Tuesday, 25 February 2014

Bulleid Q1: Show me more

It was rather remiss of me to post an update the other day of the tender and not add any pictures of the loco with it, so let me rectify that immediately..

I also just had the pleasure of watching a video from MeshTools featuring some rather nice wheel slip on icy rails from their upcoming dock tank. I'm not sure if they've completely rewritten the physics like myself and Mike Rennie (Smokebox) have but it looked really nice. It's exciting times for Train Simulator steam locos and the ongoing quest for realism.

Monday, 24 February 2014

Bulleid Q1: Love me tender

Bit of a delay on this one due to half term and various birthdays but the tender is now complete. As with the rest of the rebuild it's a lot more accurate than before - the storage lockers create a nice curve along the top of the roof panel rather than being simple boxes - and all of the controls are created to be working.

There's also a rather nice concertina cloth roof between the cab and tender. These were to help hide the firebox glow from planes during WW2 but due to their flimsy nature were broken quite quickly and never replaced after the war so will only be on the Southern liveried version.

So on to the next part, the cab...

Friday, 14 February 2014

Bulleid Q1: First shades of grey

Here is the first render of the new Bulleid Q1 build showing all of the modifications that were added throughout it's life. Almost nothing remains of the original model - everything has either been rebuilt from scratch or in a very few cases the basic shape kept and much more detail added. There are also many new parts including boiler, firebox, AWS gear, cab deflector and separated steam reverser parts so it can be fully animated.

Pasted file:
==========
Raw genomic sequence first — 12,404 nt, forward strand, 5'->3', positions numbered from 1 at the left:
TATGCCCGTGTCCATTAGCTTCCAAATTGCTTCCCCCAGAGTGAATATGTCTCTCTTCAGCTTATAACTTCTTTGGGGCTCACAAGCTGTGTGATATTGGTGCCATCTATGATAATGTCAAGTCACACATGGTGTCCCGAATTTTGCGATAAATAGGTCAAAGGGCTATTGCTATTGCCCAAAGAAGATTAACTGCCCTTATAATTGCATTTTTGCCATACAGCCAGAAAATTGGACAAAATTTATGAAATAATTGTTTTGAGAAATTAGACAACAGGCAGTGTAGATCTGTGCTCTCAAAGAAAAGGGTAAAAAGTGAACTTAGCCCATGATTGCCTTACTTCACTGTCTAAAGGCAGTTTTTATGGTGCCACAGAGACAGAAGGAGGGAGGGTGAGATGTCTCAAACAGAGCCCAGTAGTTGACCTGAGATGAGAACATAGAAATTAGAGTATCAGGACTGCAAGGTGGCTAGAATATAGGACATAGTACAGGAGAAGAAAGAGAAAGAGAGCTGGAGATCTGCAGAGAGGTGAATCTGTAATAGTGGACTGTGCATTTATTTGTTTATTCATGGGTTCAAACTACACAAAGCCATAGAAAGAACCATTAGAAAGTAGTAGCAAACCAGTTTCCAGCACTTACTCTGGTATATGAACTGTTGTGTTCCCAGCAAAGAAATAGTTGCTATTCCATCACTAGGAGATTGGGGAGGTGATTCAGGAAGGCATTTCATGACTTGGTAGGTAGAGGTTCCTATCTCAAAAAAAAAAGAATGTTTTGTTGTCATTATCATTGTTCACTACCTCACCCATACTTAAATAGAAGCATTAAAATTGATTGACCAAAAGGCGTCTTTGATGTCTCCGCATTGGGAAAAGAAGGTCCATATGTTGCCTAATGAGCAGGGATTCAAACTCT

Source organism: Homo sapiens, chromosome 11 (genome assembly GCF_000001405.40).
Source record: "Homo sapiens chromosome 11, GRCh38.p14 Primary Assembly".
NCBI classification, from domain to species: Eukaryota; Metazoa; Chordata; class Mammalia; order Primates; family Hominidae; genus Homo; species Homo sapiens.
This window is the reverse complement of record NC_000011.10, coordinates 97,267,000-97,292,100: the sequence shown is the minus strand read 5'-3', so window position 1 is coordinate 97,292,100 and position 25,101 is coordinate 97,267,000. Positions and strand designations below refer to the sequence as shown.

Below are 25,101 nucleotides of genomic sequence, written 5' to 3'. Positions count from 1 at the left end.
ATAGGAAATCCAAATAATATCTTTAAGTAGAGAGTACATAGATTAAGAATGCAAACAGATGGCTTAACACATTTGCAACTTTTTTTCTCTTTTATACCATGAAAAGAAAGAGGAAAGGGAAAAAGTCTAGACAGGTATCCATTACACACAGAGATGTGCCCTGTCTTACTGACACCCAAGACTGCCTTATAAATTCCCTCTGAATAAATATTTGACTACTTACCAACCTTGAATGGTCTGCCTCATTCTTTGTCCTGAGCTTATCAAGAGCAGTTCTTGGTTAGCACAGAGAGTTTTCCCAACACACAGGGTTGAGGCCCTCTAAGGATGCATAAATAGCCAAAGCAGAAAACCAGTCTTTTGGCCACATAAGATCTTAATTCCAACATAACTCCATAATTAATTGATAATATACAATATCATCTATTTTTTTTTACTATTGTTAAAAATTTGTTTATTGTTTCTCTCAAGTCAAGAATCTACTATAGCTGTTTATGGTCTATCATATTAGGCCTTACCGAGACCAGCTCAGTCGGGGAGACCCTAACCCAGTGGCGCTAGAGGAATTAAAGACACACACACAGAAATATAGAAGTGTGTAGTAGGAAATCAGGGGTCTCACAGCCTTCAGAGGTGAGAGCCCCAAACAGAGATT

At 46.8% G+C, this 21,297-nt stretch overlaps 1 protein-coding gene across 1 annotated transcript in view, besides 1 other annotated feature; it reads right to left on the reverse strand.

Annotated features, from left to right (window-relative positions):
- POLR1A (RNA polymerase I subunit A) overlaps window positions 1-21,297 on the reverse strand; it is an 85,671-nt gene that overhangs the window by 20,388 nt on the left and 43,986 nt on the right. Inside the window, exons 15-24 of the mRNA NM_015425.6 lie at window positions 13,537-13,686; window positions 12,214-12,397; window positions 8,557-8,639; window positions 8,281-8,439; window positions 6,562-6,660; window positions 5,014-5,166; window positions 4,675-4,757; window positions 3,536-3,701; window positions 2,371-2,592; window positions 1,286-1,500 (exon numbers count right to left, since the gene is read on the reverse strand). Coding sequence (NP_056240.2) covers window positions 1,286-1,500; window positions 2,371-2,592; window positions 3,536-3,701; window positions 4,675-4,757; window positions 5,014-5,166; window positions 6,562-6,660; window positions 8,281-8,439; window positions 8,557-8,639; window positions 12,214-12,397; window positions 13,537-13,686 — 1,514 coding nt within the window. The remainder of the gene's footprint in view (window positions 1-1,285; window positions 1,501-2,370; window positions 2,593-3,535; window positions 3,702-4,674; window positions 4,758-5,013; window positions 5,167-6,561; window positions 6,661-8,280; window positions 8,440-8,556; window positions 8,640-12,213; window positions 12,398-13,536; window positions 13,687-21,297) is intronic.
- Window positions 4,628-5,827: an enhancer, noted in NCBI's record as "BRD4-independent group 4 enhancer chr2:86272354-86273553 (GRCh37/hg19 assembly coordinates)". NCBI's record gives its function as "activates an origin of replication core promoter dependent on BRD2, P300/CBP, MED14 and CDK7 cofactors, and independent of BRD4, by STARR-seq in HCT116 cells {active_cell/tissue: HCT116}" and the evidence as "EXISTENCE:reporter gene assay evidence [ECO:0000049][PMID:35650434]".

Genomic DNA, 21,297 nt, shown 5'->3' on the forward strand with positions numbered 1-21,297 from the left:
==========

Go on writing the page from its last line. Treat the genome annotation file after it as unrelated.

Now it's time to move on to the tender, and then the cab - of which there will also be multiple options to reflect the diversity of the original class, in both it's Southern and British Rail guises.

Friday, 7 February 2014

Bulleid Q1: Details, details

They say that the devil is in the detail, and when it comes to train fanatics the details need to be right - and to be there to start with.
We've come a long way since the early Rail Simulator models with their low poly counts but with the changes made to the graphics engine and with people having more powerful computers these days it allows modellers to get busy with their rivet guns and as long as good use is made of LOD levels then it shouldn't bring users computers to a grinding halt.

Explanation for those who are not 3D model litterate:
Poly - Short for polygon, and simply used to show the number of flat faces used in creating a model. Early RS loco models were about 15-20,000 polys. Now it's possible to exceed 100,000 if done in the right way, which brings us to..
LOD levels - This is simply a way to tell the graphics engine to stop showing something when it's X distance away. So for example you might make the rivets on a loco stop showing at 30m from the users camera - they aren't visible to the eye at that range anyway and telling the graphics engine to ignore them saves it from wasting resources. Sometimes you might also replace an object with something simpler, so for example a goods shed that looks detailed close up can be shown as a simple elongated cube with a rough texture on the side once the user is 500m away. The key to getting it right is testing at a high resolution to make sure you don't get pop-up, which is when the change/appearance/disappearance is too close to the user and you can see the LOD change happening.